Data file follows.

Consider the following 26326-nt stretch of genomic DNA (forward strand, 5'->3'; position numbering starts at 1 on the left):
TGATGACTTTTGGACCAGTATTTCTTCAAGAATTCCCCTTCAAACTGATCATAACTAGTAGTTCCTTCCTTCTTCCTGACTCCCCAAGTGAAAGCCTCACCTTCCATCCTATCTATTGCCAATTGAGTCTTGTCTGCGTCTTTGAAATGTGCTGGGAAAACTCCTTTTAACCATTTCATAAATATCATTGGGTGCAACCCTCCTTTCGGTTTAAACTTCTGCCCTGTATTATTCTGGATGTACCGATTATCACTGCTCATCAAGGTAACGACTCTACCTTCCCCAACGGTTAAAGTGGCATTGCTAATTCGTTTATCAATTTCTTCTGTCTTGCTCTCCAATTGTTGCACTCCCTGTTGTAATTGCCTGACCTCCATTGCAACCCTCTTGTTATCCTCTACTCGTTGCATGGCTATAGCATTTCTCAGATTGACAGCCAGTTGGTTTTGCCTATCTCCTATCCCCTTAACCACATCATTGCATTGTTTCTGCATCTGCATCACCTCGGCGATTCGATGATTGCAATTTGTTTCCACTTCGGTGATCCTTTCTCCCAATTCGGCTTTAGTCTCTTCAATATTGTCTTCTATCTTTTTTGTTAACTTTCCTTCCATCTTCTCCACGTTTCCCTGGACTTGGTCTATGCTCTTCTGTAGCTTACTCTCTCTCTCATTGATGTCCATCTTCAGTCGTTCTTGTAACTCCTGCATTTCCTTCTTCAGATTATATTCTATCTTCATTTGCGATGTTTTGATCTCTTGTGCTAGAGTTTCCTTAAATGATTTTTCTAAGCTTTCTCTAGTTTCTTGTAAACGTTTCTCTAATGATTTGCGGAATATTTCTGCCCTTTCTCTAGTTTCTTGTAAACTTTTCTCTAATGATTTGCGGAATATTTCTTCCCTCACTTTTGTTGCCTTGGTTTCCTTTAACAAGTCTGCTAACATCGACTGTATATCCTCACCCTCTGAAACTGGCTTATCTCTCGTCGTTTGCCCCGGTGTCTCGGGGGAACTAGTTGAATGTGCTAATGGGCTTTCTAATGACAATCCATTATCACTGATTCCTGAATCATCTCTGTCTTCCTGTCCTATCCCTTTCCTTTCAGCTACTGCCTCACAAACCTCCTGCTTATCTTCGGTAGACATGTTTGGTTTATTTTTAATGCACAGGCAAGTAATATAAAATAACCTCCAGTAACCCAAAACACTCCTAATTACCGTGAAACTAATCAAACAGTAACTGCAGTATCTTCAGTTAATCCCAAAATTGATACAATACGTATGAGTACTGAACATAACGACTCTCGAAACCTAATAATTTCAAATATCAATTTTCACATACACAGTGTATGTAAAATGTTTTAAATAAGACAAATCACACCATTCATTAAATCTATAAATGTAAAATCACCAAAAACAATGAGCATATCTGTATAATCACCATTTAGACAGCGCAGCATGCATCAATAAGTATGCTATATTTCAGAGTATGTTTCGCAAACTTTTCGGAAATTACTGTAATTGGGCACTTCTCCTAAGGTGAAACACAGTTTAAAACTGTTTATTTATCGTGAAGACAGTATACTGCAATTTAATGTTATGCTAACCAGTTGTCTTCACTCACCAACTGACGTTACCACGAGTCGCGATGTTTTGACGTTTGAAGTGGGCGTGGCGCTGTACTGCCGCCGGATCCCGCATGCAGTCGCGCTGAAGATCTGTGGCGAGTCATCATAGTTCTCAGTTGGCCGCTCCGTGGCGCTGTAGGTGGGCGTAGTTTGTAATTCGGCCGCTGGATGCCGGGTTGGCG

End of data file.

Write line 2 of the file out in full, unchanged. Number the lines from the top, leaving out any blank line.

TGATGACTTTTGGACCAGTATTTCTTCAAGAATTCCCCTTCAAACTGATCATAACTAGTAGTTCCTTCCTTCTTCCTGACTCCCCAAGTGAAAGCCTCACCTTCCATCCTATCTATTGCCAATTGAGTCTTGTCTGCGTCTTTGAAATGTGCTGGGAAAACTCCTTTTAACCATTTCATAAATATCATTGGGTGCAACCCTCCTTTCGGTTTAAACTTCTGCCCTGTATTATTCTGGATGTACCGATTATCACTGCTCATCAAGGTAACGACTCTACCTTCCCCAACGGTTAAAGTGGCATTGCTAATTCGTTTATCAATTTCTTCTGTCTTGCTCTCCAATTGTTGCACTCCCTGTTGTAATTGCCTGACCTCCATTGCAACCCTCTTGTTATCCTCTACTCGTTGCATGGCTATAGCATTTCTCAGATTGACAGCCAGTTGGTTTTGCCTATCTCCTATCCCCTTAACCACATCATTGCATTGTTTCTGCATCTGCATCACCTCGGCGATTCGATGATTGCAATTTGTTTCCACTTCGGTGATCCTTTCTCCCAATTCGGCTTTAGTCTCTTCAATATTGTCTTCTATCTTTTTTGTTAACTTTCCTTCCATCTTCTCCACGTTTCCCTGGACTTGGTCTATGCTCTTCTGTAGCTTACTCTCTCTCTCATTGATGTCCATCTTCAGTCGTTCTTGTAACTCCTGCATTTCCTTCTTCAGATTATATTCTATCTTCATTTGCGATGTTTTGATCTCTTGTGCTAGAGTTTCCTTAAATGATTTTTCTAAGCTTTCTCTAGTTTCTTGTAAACGTTTCTCTAATGATTTGCGGAATATTTCTGCCCTTTCTCTAGTTTCTTGTAAACTTTTCTCTAATGATTTGCGGAATATTTCTTCCCTCACTTTTGTTGCCTTGGTTTCCTTTAACAAGTCTGCTAACATCGACTGTATATCCTCACCCTCTGAAACTGGCTTATCTCTCGTCGTTTGCCCCGGTGTCTCGGGGGAACTAGTTGAATGTGCTAATGGGCTTTCTAATGACAATCCATTATCACTGATTCCTGAATCATCTCTGTCTTCCTGTCCTATCCCTTTCCTTTCAGCTACTGCCTCACAAACCTCCTGCTTATCTTCGGTAGACATGTTTGGTTTATTTTTAATGCACAGGCAAGTAATATAAAATAACCTCCAGTAACCCAAAACACTCCTAATTACCGTGAAACTAATCAAACAGTAACTGCAGTATCTTCAGTTAATCCCAAAATTGATACAATACGTATGAGTACTGAACATAACGACTCTCGAAACCTAATAATTTCAAATATCAATTTTCACATACACAGTGTATGTAAAATGTTTTAAATAAGACAAATCACACCATTCATTAAATCTATAAATGTAAAATCACCAAAAACAATGAGCATATCTGTATAATCACCATTTAGACAGCGCAGCATGCATCAATAAGTATGCTATATTTCAGAGTATGTTTCGCAAACTTTTCGGAAATTACTGTAATTGGGCACTTCTCCTAAGGTGAAACACAGTTTAAAACTGTTTATTTATCGTGAAGACAGTATACTGCAATTTAATGTTATGCTAACCAGTTGTCTTCACTCACCAACTGACGTTACCACGAGTCGCGATGTTTTGACGTTTGAAGTGGGCGTGGCGCTGTACTGCCGCCGGATCCCGCATGCAGTCGCGCTGAAGATCTGTGGCGAGTCATCATAGTTCTCAGTTGGCCGCTCCGTGGCGCTGTAGGTGGGCGTAGTTTGTAATTCGGCCGCTGGATGCCGGGTTGGCG